Outrage: Offensive and Offended Sentiments from Livertinage and Colonial Calcutta to 21st Century France
20th Oct 2015 6:00pm-8:00pm
LINKS (London Intercollegiate Network for Comparative Studies)-Programme 2015-16
LINKS is a collaboration between London institutions involved in teaching and research in comparative literary studies, to promote dialogue and cooperation. Participating institutions include Birkbeck, King’s, Goldsmiths, Queen Mary, Royal Holloway, SOAS and UCL.
20 October 2015,18.00-20.00 in Room 243, Senate House (second floor)
Outrage: Offensive and Offended Sentiments, from Libertinage and Colonial Calcutta to 21st-century France
Dr David Lunn SOAS (chair); Dr Will McMorran, Queen Mary; Dr Carole Sweeney, Goldsmiths.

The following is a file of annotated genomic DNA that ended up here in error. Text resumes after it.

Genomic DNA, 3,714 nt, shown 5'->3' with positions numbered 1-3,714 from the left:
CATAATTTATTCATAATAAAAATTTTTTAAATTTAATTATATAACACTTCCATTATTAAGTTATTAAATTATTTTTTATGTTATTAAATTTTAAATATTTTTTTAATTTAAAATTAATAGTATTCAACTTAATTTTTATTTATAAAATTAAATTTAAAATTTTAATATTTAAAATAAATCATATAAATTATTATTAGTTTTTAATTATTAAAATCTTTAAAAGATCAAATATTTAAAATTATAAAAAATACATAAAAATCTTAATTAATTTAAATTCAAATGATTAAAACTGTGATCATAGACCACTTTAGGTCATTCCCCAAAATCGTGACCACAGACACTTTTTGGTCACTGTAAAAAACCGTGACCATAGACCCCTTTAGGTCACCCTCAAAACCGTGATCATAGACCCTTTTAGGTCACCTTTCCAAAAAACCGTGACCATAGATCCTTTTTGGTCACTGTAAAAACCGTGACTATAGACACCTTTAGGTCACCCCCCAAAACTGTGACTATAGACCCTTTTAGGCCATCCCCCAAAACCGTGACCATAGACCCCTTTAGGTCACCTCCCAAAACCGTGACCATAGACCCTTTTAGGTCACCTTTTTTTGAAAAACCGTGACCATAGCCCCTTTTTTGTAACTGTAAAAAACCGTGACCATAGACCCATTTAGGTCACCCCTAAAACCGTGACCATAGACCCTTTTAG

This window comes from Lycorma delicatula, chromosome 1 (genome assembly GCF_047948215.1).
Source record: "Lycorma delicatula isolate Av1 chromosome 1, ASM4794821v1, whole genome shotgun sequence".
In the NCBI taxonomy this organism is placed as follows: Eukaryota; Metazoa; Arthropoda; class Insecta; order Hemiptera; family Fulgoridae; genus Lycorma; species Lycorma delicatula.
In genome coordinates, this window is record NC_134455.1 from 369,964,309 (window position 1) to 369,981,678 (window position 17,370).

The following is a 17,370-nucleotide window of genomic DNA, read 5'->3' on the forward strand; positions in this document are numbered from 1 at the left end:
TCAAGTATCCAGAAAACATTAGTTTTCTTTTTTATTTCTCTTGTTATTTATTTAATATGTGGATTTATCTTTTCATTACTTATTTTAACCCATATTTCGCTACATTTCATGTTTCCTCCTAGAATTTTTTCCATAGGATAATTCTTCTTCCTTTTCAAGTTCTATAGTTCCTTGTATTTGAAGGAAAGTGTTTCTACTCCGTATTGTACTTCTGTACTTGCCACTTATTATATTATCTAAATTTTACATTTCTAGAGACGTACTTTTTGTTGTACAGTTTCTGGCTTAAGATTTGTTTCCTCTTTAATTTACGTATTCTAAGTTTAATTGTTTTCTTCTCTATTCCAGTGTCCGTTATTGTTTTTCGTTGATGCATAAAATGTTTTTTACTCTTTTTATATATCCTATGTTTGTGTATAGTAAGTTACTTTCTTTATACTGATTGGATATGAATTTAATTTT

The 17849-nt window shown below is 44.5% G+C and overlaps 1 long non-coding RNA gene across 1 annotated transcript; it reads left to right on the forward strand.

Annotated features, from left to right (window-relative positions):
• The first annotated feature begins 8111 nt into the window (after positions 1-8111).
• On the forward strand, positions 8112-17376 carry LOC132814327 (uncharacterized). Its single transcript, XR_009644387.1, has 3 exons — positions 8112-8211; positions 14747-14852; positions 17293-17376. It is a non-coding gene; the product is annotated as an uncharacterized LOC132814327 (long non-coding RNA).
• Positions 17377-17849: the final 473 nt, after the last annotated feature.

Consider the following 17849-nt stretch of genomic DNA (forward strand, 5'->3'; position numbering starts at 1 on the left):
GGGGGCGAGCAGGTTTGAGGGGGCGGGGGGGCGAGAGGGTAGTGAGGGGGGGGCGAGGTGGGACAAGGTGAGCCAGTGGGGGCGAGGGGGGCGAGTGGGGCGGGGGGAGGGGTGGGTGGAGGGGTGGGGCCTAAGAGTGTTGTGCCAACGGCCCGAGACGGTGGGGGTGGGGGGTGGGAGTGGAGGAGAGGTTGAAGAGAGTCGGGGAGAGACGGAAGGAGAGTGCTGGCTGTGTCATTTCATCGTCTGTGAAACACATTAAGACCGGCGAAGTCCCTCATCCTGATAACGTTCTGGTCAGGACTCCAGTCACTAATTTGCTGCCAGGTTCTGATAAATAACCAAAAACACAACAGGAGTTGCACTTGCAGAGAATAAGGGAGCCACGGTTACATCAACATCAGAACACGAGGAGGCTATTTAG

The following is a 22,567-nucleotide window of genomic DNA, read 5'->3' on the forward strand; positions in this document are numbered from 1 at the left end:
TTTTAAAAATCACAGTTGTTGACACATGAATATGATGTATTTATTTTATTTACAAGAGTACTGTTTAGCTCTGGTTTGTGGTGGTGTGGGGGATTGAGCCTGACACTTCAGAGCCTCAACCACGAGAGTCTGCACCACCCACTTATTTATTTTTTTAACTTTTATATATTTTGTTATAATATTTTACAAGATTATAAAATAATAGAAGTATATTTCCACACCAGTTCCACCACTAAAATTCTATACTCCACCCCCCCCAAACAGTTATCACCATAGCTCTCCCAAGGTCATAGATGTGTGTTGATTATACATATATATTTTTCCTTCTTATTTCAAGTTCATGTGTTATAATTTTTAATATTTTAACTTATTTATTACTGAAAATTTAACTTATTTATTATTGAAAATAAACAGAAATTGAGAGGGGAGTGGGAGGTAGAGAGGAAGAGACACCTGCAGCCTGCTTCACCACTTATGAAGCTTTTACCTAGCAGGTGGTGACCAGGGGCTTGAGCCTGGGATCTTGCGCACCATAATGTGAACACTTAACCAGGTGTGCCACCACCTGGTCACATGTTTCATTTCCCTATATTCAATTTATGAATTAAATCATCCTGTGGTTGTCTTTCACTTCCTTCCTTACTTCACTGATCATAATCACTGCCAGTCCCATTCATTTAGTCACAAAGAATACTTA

What makes for an outrageous work of literature? ‘Taste’, as constituted and reproduced in communities of consumers is at once a normative and fluid concept, constantly redefined and disputed in a dynamic process involving readers, writers, critics, and censors, official and otherwise. Importantly, such debates are rarely about the literary work alone, impacting as they do on modes of being, speech etiquette, desire and decency to name but a few. This seminar will consider questions of outrage, offended sentiments, and the censorious impulse around three foci: eighteenth-century libertine le Marquis de Sade (McMorran); France’s foremost contemporary literary provocateur Michel Houellebecq (Sweeney); and the long colonial context for India’s recent bouts of censorship (Lunn). By bringing such apparently disparate texts and contexts into conversation with one another, we hope to shed some light on the different ways in which outrage has functioned to both push and set the bounds of literary creativity.